Vitamin C

R Language The Date class


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Jumbled notes

  • Date: Stores time as number of days since UNIX epoch on 1970-01-01. with negative values for earlier dates.
  • It is represented as an integer (however, it is not enforced in the internal representation)
  • They are always printed following the rules of the current Gregorian calendar, even though the calendar was not in use a long time ago.
  • It doesn't keep track of timezones, so it should not be used to truncate the time out of POSIXct or POSIXlt objects.
  • sys.Date() returns an object of class Date

More notes

Formatting Dates

To format Dates we use the format(date, format="%Y-%m-%d") function with either the POSIXct (given from as.POSIXct()) or POSIXlt (given from as.POSIXlt())

d = as.Date("2016-07-21") # Current Date Time Stamp

format(d,"%a")            # Abbreviated Weekday
## [1] "Thu"

format(d,"%A")            # Full Weekday
## [1] "Thursday"

format(d,"%b")            # Abbreviated Month
## [1] "Jul"

format(d,"%B")            # Full Month
## [1] "July"

format(d,"%m")            # 00-12 Month Format
## [1] "07"

format(d,"%d")            # 00-31 Day Format
## [1] "21"

format(d,"%e")            # 0-31 Day Format
## [1] "21"

format(d,"%y")            # 00-99 Year
## [1] "16"

format(d,"%Y")            # Year with Century
## [1] "2016"

For more, see ?strptime.


To coerce a variable to a date use the as.Date() function.

> x <- as.Date("2016-8-23")
> x
[1] "2016-08-23"
> class(x)
[1] "Date"

The as.Date() function allows you to provide a format argument. The default is %Y-%m-%d, which is Year-month-day.

> as.Date("23-8-2016", format="%d-%m-%Y") # To read in an European-style date
[1] "2016-08-23"

The format string can be placed either within a pair of single quotes or double quotes. Dates are usually expressed in a variety of forms such as: "d-m-yy" or "d-m-YYYY" or "m-d-yy" or "m-d-YYYY" or "YYYY-m-d" or "YYYY-d-m". These formats can also be expressed by replacing "-" by "/". Furher, dates are also expressed in the forms, say, "Nov 6, 1986" or "November 6, 1986" or "6 Nov, 1986" or "6 November, 1986" and so on. The as.Date() function accepts all such character strings and when we mention the appropriate format of the string, it always outputs the date in the form "YYYY-m-d".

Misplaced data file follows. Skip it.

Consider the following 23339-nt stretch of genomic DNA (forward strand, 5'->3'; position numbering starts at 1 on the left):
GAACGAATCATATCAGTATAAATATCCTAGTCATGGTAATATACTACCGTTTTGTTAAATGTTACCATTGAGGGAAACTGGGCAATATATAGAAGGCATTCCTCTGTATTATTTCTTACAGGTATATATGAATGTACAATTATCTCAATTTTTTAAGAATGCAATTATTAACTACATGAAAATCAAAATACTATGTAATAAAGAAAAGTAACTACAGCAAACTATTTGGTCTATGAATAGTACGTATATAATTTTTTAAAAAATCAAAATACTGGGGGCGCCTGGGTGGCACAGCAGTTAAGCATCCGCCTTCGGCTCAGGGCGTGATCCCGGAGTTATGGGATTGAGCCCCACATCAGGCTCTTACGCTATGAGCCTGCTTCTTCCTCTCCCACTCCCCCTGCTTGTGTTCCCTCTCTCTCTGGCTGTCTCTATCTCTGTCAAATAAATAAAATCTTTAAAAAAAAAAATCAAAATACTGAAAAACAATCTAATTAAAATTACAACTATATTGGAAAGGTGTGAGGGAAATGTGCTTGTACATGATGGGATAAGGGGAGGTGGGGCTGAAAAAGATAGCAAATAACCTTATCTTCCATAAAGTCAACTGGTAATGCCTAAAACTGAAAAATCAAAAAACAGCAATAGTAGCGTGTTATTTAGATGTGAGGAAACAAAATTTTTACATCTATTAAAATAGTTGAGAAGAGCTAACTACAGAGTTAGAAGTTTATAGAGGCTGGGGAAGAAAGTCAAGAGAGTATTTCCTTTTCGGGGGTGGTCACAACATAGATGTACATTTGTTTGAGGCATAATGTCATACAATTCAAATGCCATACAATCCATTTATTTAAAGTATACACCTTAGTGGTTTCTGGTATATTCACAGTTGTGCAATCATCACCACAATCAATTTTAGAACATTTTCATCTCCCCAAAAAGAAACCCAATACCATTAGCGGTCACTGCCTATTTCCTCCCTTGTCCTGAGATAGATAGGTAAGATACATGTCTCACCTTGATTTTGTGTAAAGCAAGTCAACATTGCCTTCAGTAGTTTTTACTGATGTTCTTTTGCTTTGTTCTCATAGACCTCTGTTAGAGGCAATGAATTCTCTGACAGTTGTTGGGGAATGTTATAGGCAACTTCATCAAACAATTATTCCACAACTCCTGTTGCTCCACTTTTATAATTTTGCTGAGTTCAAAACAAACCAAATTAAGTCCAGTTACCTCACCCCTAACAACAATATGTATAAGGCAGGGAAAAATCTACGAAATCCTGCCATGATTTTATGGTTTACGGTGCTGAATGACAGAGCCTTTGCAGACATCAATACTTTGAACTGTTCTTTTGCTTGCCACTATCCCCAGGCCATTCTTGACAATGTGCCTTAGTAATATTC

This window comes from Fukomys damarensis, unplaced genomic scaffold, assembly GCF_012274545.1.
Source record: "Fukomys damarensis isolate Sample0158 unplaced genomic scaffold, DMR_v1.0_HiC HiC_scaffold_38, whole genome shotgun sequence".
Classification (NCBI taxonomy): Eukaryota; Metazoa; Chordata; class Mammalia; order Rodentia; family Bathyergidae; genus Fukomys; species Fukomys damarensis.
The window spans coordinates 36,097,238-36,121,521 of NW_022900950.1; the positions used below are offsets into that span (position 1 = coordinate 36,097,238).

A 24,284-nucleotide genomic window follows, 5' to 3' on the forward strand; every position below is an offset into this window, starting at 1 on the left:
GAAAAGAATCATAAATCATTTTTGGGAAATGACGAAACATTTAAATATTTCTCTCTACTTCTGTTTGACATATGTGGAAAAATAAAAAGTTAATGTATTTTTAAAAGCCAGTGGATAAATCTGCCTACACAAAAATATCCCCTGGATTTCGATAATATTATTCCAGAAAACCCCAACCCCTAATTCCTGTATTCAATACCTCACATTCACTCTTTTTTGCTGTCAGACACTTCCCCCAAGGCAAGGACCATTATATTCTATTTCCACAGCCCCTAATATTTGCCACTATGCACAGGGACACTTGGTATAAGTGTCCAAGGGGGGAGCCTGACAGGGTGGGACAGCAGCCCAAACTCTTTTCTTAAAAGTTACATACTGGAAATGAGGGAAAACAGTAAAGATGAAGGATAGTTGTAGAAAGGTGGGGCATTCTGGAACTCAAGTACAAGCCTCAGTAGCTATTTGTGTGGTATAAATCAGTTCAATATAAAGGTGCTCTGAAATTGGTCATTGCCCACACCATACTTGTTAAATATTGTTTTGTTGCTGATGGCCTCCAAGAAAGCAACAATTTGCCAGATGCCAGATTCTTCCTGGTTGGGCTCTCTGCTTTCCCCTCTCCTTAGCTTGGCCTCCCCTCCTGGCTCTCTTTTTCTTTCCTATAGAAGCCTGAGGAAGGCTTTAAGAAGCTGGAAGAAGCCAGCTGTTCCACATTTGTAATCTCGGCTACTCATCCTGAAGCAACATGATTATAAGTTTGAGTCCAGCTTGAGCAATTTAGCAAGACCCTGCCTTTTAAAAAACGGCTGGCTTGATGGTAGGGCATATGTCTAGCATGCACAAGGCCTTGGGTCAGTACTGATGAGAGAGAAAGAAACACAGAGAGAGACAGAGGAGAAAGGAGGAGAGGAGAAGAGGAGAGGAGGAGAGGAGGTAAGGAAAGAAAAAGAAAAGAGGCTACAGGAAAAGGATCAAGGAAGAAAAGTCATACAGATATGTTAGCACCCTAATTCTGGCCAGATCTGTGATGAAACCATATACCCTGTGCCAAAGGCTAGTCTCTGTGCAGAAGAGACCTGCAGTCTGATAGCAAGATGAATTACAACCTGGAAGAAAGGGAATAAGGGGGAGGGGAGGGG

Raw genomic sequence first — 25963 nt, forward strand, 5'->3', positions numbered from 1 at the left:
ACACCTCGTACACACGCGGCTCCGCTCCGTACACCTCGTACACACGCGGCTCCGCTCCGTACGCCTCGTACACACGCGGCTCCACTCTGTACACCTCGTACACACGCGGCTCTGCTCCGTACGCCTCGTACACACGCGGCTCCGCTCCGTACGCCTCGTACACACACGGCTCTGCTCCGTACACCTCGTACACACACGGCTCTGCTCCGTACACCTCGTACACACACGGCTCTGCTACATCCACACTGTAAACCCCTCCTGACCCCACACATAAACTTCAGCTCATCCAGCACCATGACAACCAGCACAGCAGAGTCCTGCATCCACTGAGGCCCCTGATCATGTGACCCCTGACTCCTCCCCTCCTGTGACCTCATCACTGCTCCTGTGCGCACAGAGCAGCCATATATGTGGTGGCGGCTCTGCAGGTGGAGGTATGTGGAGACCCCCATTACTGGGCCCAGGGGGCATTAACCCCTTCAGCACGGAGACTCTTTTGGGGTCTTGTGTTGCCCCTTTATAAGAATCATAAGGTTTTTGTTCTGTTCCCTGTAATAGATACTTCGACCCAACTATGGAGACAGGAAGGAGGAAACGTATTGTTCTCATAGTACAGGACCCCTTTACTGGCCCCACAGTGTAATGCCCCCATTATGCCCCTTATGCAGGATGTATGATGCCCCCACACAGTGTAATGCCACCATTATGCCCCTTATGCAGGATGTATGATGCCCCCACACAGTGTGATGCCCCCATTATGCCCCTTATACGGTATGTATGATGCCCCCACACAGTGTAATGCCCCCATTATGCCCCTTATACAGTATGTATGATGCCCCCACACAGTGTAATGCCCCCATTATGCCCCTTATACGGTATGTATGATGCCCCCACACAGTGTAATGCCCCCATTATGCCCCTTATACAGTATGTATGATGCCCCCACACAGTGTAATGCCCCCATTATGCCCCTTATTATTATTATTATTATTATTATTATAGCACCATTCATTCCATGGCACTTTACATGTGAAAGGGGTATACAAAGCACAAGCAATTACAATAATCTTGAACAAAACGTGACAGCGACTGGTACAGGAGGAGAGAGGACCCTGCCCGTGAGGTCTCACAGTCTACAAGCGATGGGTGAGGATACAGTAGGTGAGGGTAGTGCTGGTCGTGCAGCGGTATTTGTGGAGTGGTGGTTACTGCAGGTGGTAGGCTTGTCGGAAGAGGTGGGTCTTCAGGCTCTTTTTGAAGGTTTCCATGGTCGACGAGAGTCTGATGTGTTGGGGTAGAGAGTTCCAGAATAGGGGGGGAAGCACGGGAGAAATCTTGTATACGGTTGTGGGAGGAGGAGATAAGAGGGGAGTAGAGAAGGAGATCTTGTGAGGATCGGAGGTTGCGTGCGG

Suppose we have a date string "9-6-1962" in the format "%d-%m-%Y".

# It tries to interprets the string as YYYY-m-d
> as.Date("9-6-1962")
[1] "0009-06-19"       #interprets as "%Y-%m-%d"
[1] "0009-06-19"       #again interprets as "%Y-%m-%d"
# It has no problem in understanding, if the date is in form  YYYY-m-d or YYYY/m/d
> as.Date("1962-6-9")
[1] "1962-06-09"        # no problem
> as.Date("1962/6/9")
[1] "1962-06-09"        # no problem

By specifying the correct format of the input string, we can get the desired results. We use the following codes for specifying the formats to the as.Date() function.

Format CodeMeaning
%yyear in 2-digits
%Yyear in 4-digits
%babbreviated month in 3 chars
%Bfull name of the month

Consider the following example specifying the format parameter:

> as.Date("9-6-1962",format="%d-%m-%Y")
[1] "1962-06-09"

The parameter name format can be omitted.

> as.Date("9-6-1962", "%d-%m-%Y")
[1] "1962-06-09"

Some times, names of the months abbreviated to the first three characters are used in the writing the dates. In which case we use the format specifier %b.

> as.Date("6Nov1962","%d%b%Y")
[1] "1962-11-06"

Note that, there are no either '-' or '/' or white spaces between the members in the date string. The format string should exactly match that input string. Consider the following example:

> as.Date("6 Nov, 1962","%d %b, %Y")
[1] "1962-11-06"

Note that, there is a comma in the date string and hence a comma in the format specification too. If comma is omitted in the format string, it results in an NA. An example usage of %B format specifier is as follows:

> as.Date("October 12, 2016", "%B %d, %Y")
[1] "2016-10-12"
> as.Date("12 October, 2016", "%d %B, %Y")
[1] "2016-10-12"

%y format is system specific and hence, should be used with caution. Other parameters used with this function are origin and tz( time zone).

Parsing Strings into Date Objects

R contains a Date class, which is created with as.Date(), which takes a string or vector of strings, and if the date is not in ISO 8601 date format YYYY-MM-DD, a formatting string of strptime-style tokens.

as.Date('2016-08-01')    # in ISO format, so does not require formatting string
## [1] "2016-08-01"

as.Date('05/23/16', format = '%m/%d/%y')
## [1] "2016-05-23"

as.Date('March 23rd, 2016', '%B %drd, %Y')    # add separators and literals to format
## [1] "2016-03-23"

as.Date('  2016-08-01  foo')    # leading whitespace and all trailing characters are ignored
## [1] "2016-08-01"

as.Date(c('2016-01-01', '2016-01-02'))
# [1] "2016-01-01" "2016-01-02"

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